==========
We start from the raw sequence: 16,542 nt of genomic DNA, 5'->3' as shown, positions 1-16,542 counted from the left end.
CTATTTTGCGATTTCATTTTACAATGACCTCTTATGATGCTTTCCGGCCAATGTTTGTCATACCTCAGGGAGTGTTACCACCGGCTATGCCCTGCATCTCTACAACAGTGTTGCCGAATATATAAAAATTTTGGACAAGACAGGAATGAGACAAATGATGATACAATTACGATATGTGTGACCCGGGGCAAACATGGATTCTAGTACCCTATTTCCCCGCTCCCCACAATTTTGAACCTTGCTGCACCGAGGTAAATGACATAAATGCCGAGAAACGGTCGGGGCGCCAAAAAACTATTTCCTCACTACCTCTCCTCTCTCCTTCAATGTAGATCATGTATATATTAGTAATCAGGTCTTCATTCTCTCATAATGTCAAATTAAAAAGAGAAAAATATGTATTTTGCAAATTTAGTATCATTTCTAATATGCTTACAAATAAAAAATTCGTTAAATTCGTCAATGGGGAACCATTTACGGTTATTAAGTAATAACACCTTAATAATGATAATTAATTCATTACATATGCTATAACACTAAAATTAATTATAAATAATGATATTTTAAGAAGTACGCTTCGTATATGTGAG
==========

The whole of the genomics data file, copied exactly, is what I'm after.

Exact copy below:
We start from the raw sequence: 16,542 nt of genomic DNA, 5'->3' as shown, positions 1-16,542 counted from the left end.
CTATTTTGCGATTTCATTTTACAATGACCTCTTATGATGCTTTCCGGCCAATGTTTGTCATACCTCAGGGAGTGTTACCACCGGCTATGCCCTGCATCTCTACAACAGTGTTGCCGAATATATAAAAATTTTGGACAAGACAGGAATGAGACAAATGATGATACAATTACGATATGTGTGACCCGGGGCAAACATGGATTCTAGTACCCTATTTCCCCGCTCCCCACAATTTTGAACCTTGCTGCACCGAGGTAAATGACATAAATGCCGAGAAACGGTCGGGGCGCCAAAAAACTATTTCCTCACTACCTCTCCTCTCTCCTTCAATGTAGATCATGTATATATTAGTAATCAGGTCTTCATTCTCTCATAATGTCAAATTAAAAAGAGAAAAATATGTATTTTGCAAATTTAGTATCATTTCTAATATGCTTACAAATAAAAAATTCGTTAAATTCGTCAATGGGGAACCATTTACGGTTATTAAGTAATAACACCTTAATAATGATAATTAATTCATTACATATGCTATAACACTAAAATTAATTATAAATAATGATATTTTAAGAAGTACGCTTCGTATATGTGAG